Council won't weigh homeless plan yet
Seattle City Council President Richard Conlin on Thursday turned away Mayor Mike McGinn's proposal to establish a long-term homeless encampment...
Seattle Times staff reporter
Seattle City Council President Richard Conlin on Thursday turned away Mayor Mike McGinn's proposal to establish a long-term homeless encampment at the former Sunny Jim site in Sodo.
In a letter to McGinn, Conlin and three other council members said state law requires an environmental review before zoning changes can be considered and a residential facility located in an industrial area.
"We share your concern for those who are homeless and your willingness to consider innovative ways to get people into safe, decent shelter," Conlin wrote. "... The Council will consider the proposed legislation when we can legally do so."
McGinn said he was struck by the contrast between the council's handling of the deep-bore tunnel project and the homeless encampment.
"They approved agreements with the state (for the tunnel) even though the environmental review is far from complete," McGinn said. "I think they're wrong as proven by their own practices."
McGinn proposed locating the homeless encampment at the site of the former Sunny Jim peanut-butter factory, which burned down in September. The mayor's plan was to create an alternative to tent cities such as Nickelsville that have to move every 90 days.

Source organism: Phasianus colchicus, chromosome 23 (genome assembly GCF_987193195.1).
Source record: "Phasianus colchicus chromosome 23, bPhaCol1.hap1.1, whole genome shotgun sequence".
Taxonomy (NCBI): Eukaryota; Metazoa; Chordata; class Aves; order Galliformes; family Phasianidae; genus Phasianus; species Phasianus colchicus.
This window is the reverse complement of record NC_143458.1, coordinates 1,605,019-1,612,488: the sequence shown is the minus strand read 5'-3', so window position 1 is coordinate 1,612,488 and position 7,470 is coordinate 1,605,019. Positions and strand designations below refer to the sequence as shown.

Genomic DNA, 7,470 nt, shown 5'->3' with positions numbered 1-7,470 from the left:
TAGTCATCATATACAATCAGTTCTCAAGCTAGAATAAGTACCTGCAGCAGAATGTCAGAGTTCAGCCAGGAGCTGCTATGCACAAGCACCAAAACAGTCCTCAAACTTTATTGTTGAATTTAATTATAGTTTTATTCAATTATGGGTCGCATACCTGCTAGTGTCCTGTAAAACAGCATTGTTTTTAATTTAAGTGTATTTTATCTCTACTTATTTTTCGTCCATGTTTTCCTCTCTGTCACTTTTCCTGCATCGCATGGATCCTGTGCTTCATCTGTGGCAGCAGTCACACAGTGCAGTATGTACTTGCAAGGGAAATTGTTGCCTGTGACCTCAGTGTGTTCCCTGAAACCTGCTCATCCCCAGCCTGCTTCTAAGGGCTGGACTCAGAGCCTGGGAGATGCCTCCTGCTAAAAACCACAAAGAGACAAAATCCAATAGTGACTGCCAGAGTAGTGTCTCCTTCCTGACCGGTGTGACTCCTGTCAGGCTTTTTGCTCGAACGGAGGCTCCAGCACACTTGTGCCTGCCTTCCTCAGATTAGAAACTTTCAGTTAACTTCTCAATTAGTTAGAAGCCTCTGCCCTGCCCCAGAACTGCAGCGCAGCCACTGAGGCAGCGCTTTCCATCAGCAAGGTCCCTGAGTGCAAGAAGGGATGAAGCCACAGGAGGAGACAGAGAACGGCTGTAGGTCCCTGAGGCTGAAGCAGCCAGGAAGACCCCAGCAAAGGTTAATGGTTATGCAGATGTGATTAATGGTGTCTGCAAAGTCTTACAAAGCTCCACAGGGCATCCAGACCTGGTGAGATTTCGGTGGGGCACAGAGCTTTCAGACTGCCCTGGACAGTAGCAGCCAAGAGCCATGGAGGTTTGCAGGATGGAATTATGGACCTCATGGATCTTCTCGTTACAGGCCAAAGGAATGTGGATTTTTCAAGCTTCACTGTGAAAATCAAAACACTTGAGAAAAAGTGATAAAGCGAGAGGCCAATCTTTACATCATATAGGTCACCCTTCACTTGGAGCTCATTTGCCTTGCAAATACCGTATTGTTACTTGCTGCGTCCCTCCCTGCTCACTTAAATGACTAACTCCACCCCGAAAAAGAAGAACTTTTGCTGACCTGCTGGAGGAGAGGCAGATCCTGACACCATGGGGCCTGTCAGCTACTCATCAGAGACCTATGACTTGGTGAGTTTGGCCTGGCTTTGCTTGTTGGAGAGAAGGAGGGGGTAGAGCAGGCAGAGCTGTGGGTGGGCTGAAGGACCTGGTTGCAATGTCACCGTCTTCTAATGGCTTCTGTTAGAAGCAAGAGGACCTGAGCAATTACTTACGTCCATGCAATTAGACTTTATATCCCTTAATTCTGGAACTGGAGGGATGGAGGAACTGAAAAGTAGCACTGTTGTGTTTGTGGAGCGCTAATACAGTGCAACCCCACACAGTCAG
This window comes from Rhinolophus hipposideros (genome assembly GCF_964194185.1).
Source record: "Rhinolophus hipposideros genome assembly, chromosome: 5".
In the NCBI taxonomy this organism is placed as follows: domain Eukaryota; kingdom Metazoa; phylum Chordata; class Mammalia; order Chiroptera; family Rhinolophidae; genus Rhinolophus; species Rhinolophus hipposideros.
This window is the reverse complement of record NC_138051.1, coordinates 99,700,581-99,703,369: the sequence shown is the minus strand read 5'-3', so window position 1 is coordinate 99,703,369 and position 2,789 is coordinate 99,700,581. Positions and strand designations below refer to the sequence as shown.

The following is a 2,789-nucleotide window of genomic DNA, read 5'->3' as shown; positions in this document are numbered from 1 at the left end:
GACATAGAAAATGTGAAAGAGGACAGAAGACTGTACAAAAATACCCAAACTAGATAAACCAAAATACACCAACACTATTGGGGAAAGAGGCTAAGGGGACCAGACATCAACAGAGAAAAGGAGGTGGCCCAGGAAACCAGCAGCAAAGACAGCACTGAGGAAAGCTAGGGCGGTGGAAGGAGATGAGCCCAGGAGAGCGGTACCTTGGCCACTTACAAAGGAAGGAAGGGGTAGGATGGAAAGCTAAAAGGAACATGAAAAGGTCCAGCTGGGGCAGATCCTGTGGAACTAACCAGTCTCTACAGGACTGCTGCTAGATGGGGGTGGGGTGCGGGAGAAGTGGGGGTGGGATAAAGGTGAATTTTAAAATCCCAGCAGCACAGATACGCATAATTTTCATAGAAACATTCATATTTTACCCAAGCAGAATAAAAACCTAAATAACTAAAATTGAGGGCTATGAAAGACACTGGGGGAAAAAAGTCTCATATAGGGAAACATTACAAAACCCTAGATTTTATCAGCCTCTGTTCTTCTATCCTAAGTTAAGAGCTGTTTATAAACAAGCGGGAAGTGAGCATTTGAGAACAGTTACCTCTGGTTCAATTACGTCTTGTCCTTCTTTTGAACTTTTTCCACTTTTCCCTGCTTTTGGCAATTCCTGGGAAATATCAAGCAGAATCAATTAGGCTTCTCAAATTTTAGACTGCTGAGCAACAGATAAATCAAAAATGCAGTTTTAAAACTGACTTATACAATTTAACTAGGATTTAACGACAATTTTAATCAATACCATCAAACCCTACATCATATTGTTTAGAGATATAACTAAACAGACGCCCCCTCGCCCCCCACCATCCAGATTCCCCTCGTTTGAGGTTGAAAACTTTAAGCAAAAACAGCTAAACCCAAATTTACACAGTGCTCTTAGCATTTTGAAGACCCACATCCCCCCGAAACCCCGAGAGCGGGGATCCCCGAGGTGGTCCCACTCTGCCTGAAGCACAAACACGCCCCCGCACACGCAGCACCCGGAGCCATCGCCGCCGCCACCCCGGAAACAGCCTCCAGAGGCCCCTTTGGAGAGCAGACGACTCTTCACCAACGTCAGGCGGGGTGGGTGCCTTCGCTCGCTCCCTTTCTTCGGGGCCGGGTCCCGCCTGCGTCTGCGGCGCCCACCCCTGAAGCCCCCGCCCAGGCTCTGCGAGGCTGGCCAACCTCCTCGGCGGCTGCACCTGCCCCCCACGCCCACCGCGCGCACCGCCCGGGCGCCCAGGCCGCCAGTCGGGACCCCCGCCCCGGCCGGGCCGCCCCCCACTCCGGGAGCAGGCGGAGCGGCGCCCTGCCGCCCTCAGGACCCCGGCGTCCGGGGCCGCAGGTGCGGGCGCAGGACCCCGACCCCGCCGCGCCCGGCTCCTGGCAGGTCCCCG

McGinn proposed housing up to 150 residents and building temporary facilities for offices, eating and showering.
When he announced the plan, McGinn suggested the encampment could be up and running by March, but he then extended that timeline to October after concerns about contamination at the site.
Last month, McGinn released a study by a consultant that said the contamination could be easily addressed.
The Sodo Business Association has raised concerns about the appropriateness of the site on Airport Way South.
Mike Peringer, president of the association, said Thursday his group opposed the location because it isn't convenient to social-service organizations or public transit.
To use the Sunny Jim site for a homeless encampment, the City Council would have to approve zoning to allow a residential facility in an industrial zone.
The mayor had said the city's Finance and Administrative Services Department could make the improvements, though the City Council had not approved any funding.
At a Wednesday news conference, McGinn said he was aware of council concerns about the encampment, but he questioned whether council members were trying to find solutions or "kill the encampment proposal."
Councilmember Sally Bagshaw, who signed the letter along with Nick Licata and Sally Clark, said Thursday the council shares the mayor's desire to address the issue of homelessness. But, she said, estimates to clean the site, install facilities and hire supervisors came to about $1 million over the next two years.
For that same amount, Bagshaw said, the city could buy a building, provide single-occupancy rooms and get people out of temporary shelters.
Bagshaw said the council and mayor agree on the goals and can work together to come up with another proposal.
"We can do better."
Lynn Thompson: 206-464-8305